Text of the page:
Brand new visitor facilities at Seven Sisters Country Park in East Sussex
Brand-new visitor facilities that tell the fascinating story of landscape, nature and people have been unveiled at Seven Sisters Country Park.
Following investment of around £2m from the South Downs National Park Authority, the fully-refurbished visitor centre at the world-famous site is now open and delighting visitors.
The old facilities have been transformed, creating a bright, airy and interactive space to learn more about the country park and its coastal setting in the National Park.
Visitors will have everything they need for a memorable day-out, including exciting displays and activities relating to the wildlife, geology, history and people of the incredible location.
New and accessible toilet facilities, including a changing places toilet, have opened, while signage around the site has been given a total makeover, making it easier for people to find their way round.
The National Park Authority took ownership of the site last summer from East Sussex County Council and this work is just the first phase of refurbishments at the country park. Work is well under way to renovate holiday accommodation and facilities at nearby Foxholes, allowing more people to connect with nature and spend a night enjoying the International Dark Sky Reserve.
Lunch on the go is now possible for walkers and cyclists with the opening of a locally-sourced and sustainable takeaway food and drinks service.
Over the coming months a year round offer of activities will be unveiled as well as the opening of the newly refurbished Bike Hire, run by The Cuckmere Cycle Company.
Seven Sisters Country Park comprises 280 hectares of chalk cliffs, meandering river valley and open chalk grassland – often called “Europe’s rainforest in miniature” as a single square metre can include 40 wildflower species and over 20 different butterflies. Up to a million people visit each year to enjoy its beauty and wildlife and the famous white cliffs have been used as the backdrop for many Hollywood movies, including Harry Potter, Robin Hood: Prince of Thieves and most recently, Summerland.
Peter Cousin, Commercial Manager for Seven Sisters Country Park, said: “After well over two years in the making, we’re so excited to be opening our new facilities.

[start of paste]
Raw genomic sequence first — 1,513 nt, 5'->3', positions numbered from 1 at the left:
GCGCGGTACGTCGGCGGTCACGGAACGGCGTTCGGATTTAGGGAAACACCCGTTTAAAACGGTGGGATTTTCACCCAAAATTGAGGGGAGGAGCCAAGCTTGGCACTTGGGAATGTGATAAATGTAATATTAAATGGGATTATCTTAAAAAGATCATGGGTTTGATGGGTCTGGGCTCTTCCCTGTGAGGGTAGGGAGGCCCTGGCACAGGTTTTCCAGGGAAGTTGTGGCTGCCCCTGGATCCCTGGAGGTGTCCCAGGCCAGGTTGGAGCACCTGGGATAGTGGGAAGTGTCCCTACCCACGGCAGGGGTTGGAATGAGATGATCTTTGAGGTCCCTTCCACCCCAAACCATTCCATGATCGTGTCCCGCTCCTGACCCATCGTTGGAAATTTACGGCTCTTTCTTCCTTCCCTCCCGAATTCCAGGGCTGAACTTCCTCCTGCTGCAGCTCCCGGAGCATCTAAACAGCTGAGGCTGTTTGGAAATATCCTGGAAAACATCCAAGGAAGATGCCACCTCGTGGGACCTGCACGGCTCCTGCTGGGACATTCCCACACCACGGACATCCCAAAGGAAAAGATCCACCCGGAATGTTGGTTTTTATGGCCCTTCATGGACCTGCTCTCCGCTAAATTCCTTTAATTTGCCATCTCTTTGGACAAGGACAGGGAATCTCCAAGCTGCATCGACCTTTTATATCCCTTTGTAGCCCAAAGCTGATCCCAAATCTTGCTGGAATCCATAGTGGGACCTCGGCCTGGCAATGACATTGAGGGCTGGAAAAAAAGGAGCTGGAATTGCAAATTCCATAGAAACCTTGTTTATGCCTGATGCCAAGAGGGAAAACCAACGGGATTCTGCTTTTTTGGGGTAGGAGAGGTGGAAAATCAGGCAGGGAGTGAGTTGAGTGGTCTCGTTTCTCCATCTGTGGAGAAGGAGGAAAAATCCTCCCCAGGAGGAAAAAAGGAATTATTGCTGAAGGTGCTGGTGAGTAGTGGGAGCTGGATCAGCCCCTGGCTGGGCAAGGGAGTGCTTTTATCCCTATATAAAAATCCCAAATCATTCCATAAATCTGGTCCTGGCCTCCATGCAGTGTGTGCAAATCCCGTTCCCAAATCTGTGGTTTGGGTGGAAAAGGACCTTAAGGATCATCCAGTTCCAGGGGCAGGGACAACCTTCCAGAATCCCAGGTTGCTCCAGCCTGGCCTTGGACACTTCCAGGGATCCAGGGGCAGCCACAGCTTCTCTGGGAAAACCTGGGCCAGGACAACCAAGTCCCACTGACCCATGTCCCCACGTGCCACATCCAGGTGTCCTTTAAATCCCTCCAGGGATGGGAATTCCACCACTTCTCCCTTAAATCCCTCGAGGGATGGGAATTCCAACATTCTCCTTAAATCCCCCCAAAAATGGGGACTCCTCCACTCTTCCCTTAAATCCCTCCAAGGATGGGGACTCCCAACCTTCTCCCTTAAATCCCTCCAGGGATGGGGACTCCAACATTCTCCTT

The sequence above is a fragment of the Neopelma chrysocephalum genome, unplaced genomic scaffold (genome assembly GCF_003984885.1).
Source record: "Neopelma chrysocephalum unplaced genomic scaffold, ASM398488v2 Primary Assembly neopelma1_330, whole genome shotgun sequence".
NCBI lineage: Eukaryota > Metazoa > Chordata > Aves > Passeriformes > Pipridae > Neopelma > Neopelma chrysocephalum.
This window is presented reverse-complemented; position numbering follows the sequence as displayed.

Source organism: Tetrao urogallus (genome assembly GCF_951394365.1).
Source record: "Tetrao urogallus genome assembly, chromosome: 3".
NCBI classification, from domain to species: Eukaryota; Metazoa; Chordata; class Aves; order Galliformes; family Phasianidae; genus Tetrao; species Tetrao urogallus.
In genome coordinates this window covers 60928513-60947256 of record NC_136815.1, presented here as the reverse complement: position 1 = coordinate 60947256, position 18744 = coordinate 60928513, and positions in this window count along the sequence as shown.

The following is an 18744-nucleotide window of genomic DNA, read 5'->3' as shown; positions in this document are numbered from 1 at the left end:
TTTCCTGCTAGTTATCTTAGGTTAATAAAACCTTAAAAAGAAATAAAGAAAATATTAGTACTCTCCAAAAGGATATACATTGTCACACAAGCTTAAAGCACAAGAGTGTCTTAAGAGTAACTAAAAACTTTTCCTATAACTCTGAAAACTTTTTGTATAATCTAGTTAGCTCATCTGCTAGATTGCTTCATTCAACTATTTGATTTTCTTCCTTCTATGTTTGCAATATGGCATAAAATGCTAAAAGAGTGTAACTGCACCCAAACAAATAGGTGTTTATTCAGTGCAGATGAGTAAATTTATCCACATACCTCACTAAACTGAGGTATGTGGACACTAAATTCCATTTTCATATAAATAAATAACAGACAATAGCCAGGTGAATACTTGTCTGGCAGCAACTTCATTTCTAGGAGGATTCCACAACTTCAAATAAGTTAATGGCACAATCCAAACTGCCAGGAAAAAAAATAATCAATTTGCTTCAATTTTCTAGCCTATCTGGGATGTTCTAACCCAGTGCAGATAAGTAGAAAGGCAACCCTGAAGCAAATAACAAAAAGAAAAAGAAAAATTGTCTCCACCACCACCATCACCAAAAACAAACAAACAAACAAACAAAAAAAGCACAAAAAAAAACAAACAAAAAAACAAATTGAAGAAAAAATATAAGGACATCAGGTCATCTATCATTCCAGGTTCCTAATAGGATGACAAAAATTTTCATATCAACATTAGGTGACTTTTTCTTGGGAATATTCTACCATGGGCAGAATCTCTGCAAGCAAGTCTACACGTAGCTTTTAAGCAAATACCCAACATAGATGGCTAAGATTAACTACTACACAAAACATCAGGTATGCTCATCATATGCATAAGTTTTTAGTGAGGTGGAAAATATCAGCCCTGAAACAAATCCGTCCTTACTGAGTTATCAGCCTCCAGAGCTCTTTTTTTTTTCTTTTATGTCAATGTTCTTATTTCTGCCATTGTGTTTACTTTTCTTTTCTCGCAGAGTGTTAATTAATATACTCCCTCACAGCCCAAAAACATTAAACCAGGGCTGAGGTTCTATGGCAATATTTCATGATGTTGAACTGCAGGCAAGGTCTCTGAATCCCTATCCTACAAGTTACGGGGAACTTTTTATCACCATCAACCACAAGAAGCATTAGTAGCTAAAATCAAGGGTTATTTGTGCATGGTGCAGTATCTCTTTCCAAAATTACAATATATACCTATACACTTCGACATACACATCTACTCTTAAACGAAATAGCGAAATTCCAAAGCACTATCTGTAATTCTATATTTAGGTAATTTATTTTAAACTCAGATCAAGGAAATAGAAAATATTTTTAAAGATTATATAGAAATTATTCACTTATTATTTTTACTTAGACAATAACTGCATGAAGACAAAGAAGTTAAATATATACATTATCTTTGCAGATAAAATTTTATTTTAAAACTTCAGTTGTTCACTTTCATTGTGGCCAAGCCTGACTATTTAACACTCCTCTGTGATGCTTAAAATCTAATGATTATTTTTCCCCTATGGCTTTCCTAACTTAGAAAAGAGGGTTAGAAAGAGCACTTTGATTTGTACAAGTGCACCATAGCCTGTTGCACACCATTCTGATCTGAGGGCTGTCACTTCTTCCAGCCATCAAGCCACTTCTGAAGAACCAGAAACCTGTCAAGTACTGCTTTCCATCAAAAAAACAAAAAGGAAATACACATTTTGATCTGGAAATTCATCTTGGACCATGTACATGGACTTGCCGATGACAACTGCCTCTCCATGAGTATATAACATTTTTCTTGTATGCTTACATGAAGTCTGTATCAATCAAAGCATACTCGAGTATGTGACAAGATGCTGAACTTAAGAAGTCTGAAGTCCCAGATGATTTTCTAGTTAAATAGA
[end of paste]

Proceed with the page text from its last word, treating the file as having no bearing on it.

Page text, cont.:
“Seven Sisters is the perfect introduction to the South Downs National Park and we hope our facilities will inspire people and create a sense of wonderment for just how special this landscape is. This is a globally-important site where nature and people come together and we’re proud to have a visitor centre that does justice to the location.
“Whether it’s a first-time visit, or you’re a regular along this coastline, do come and have a look at the new facilities. We look forward to welcoming everyone!”
Trevor Beattie, Chief Executive of the South Downs National Park Authority, said: “This is a big milestone for Britain’s youngest National Park and we’re excited for the future.
“We’ve made a long-term commitment to not only providing a world-class experience for visitors, but also being a nature recovery hub for the South East. Thanks to some of our innovative work, we’re already starting to see the first green shoots of nature recovery and it’s fantastic to see.
“This is a treasured site and so much more than just a great view, so we hope our new visitor offer inspires people to learn more about Seven Sisters and, ultimately, care for the site so it can be enjoyed by generations to come.”
For more information visit www.sevensisters.org.uk
The South Downs National Park was created in 2010 and covers 1,627 km² across Hampshire, West Sussex and East Sussex. Seven Sisters is the first nature site in the National Park to be directly owned and managed by the National Park Authority.
The Seven Sisters are an amazing geological phenomenon – the chalk being formed under an ancient sea that existed between 65 and 100 million years ago during the age of the dinosaurs. The chalk is the remains of tiny sea creatures that lived in this sea and millions of years of deposits resulted in a huge chalk dome that now covers a vast area across Southern England and Northern France.
The Seven Sisters represents a fragment of largely unspoilt coastline along a heavily-developed south coast. It was saved from development in 1926 when a group of early environmentalists – including poet Rudyard Kipling, the mother of a dead WWI soldier, a famous pilot and a walking group – led a passionate campaign to oppose the plans. They raised £17,000 – the equivalent of £509,000 today – to buy out the developers and halt construction.
For more fun facts about Seven Sisters visit www.sevensisters.org.uk/seven-reasons-why-seven-sisters-is-so-special/ and https://www.sevensisters.org.uk/seven-things-you-didnt-know-about-seven-sisters/
For more about nature recovery work at Seven Sisters visit www.sevensisters.org.uk/short-eared-owl-seven-sisters
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